The online retailer Amazon might be famous for selling pretty much everything and shipping it lightning fast, but hidden inside the company's warehouses lies what might be its greatest accomplishment: complete randomness. Traditional warehouses group items together -- all of the lamps are on one shelf, and all of the laptops are on another. Not at Amazon. Creating chaos out of order, Amazon warehouse employees store things pretty much anywhere they fit. The logic? Because Amazon's warehouses are massive -- one is the size of 17 football fields -- and the company ships approximately 5 billion Prime items a year, the retailer realized that it couldn't rely on a system in which a shelf full of lamps might be hundreds of yards away when you only need one. By randomly putting the lamps wherever they fit, employees greatly increase the odds of having one nearby when a customer orders it. Electronically scanning each item as it gets shelved and having robots that can move the shelves also helps.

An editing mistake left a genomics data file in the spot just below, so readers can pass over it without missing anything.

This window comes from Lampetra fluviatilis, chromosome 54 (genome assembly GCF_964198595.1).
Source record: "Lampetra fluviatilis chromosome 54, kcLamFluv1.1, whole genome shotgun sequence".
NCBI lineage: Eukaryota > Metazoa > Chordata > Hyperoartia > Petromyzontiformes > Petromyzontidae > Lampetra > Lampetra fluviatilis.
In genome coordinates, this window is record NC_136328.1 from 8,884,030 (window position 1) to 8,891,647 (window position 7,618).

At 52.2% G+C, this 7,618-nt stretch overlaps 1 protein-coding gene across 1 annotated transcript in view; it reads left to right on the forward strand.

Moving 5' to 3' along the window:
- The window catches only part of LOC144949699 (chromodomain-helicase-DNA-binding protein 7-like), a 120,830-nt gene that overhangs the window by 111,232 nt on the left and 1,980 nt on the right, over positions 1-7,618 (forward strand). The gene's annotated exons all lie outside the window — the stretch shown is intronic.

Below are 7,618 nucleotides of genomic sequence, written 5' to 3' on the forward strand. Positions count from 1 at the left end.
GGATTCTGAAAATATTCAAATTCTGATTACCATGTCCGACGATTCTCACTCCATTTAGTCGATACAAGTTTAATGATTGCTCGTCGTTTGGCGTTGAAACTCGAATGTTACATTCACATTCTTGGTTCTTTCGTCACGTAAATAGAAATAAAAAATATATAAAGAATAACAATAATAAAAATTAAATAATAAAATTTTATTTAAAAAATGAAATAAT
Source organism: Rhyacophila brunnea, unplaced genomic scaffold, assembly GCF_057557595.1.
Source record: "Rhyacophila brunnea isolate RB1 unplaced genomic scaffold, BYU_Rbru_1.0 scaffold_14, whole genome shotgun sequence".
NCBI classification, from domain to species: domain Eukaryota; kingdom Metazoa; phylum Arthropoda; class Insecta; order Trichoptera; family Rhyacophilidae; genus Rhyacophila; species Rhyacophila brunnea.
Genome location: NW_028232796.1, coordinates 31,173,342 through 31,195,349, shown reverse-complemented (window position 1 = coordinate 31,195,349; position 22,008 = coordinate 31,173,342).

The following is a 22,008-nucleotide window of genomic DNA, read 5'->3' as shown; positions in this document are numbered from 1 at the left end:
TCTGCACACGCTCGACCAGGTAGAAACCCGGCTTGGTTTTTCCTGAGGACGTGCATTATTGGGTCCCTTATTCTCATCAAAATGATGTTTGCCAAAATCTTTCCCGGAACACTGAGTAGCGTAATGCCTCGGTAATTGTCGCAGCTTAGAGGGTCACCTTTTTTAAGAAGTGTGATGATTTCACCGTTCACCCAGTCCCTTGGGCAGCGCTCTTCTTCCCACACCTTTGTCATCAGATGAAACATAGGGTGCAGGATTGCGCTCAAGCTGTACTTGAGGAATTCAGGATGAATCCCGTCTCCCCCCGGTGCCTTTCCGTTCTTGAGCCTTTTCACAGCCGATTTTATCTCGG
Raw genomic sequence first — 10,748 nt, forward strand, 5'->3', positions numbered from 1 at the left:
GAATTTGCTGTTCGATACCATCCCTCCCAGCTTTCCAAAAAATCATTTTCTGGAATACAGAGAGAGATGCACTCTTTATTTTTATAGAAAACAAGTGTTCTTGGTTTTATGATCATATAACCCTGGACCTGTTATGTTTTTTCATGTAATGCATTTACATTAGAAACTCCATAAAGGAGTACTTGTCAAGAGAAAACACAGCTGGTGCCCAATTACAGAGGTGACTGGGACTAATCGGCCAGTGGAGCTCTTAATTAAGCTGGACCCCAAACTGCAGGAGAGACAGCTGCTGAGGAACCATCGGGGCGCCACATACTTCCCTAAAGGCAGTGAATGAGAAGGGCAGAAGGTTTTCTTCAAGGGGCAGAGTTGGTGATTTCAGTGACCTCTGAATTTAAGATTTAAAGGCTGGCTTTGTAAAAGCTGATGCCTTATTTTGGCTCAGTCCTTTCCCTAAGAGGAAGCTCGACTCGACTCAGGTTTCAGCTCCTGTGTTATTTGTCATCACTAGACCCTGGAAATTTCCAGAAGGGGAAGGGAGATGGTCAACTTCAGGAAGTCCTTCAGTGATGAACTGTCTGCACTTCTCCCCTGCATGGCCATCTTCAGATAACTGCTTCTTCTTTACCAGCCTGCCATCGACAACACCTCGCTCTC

Some "Prime" facts about Amazon:
- In 1994, Jeff Bezos started Amazon in his garage in Bellevue, Washington, and originally only sold books.
- When its website crashed for 40 minutes in 2013, Amazon lost $4.8 million USD, or $120,000 per minute.
- Every Amazon employee -- including the CEO -- works at the customer service desk for two days every two years to better understand the process.